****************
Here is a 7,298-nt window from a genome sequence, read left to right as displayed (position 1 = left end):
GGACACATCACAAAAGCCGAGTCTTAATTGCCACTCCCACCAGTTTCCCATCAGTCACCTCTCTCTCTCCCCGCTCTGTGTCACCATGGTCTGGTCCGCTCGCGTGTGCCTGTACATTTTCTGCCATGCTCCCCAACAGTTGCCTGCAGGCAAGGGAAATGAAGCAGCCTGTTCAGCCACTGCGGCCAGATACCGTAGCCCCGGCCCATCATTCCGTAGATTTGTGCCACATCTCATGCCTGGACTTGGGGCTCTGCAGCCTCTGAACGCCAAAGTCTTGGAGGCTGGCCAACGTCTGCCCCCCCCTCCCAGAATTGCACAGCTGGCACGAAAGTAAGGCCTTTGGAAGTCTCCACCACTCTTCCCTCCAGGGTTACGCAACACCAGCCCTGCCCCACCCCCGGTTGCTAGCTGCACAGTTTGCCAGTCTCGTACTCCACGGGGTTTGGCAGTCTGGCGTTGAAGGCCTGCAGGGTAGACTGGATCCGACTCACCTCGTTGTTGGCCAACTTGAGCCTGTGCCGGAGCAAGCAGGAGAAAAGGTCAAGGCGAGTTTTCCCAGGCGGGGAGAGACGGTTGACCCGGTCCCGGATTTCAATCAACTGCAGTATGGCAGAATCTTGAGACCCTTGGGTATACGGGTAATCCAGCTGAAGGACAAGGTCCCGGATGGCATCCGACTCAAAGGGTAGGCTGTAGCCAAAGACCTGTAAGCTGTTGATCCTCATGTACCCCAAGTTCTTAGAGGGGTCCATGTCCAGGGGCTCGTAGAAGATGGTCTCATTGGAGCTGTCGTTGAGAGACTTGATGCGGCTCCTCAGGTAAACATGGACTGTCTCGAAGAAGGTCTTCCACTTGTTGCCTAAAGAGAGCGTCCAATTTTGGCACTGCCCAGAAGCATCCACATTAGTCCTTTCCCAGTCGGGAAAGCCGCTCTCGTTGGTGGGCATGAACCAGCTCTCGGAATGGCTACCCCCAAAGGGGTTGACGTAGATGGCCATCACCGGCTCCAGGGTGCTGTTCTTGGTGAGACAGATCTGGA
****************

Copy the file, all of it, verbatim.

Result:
Here is a 7,298-nt window from a genome sequence, read left to right as displayed (position 1 = left end):
GGACACATCACAAAAGCCGAGTCTTAATTGCCACTCCCACCAGTTTCCCATCAGTCACCTCTCTCTCTCCCCGCTCTGTGTCACCATGGTCTGGTCCGCTCGCGTGTGCCTGTACATTTTCTGCCATGCTCCCCAACAGTTGCCTGCAGGCAAGGGAAATGAAGCAGCCTGTTCAGCCACTGCGGCCAGATACCGTAGCCCCGGCCCATCATTCCGTAGATTTGTGCCACATCTCATGCCTGGACTTGGGGCTCTGCAGCCTCTGAACGCCAAAGTCTTGGAGGCTGGCCAACGTCTGCCCCCCCCTCCCAGAATTGCACAGCTGGCACGAAAGTAAGGCCTTTGGAAGTCTCCACCACTCTTCCCTCCAGGGTTACGCAACACCAGCCCTGCCCCACCCCCGGTTGCTAGCTGCACAGTTTGCCAGTCTCGTACTCCACGGGGTTTGGCAGTCTGGCGTTGAAGGCCTGCAGGGTAGACTGGATCCGACTCACCTCGTTGTTGGCCAACTTGAGCCTGTGCCGGAGCAAGCAGGAGAAAAGGTCAAGGCGAGTTTTCCCAGGCGGGGAGAGACGGTTGACCCGGTCCCGGATTTCAATCAACTGCAGTATGGCAGAATCTTGAGACCCTTGGGTATACGGGTAATCCAGCTGAAGGACAAGGTCCCGGATGGCATCCGACTCAAAGGGTAGGCTGTAGCCAAAGACCTGTAAGCTGTTGATCCTCATGTACCCCAAGTTCTTAGAGGGGTCCATGTCCAGGGGCTCGTAGAAGATGGTCTCATTGGAGCTGTCGTTGAGAGACTTGATGCGGCTCCTCAGGTAAACATGGACTGTCTCGAAGAAGGTCTTCCACTTGTTGCCTAAAGAGAGCGTCCAATTTTGGCACTGCCCAGAAGCATCCACATTAGTCCTTTCCCAGTCGGGAAAGCCGCTCTCGTTGGTGGGCATGAACCAGCTCTCGGAATGGCTACCCCCAAAGGGGTTGACGTAGATGGCCATCACCGGCTCCAGGGTGCTGTTCTTGGTGAGACAGATCTGGA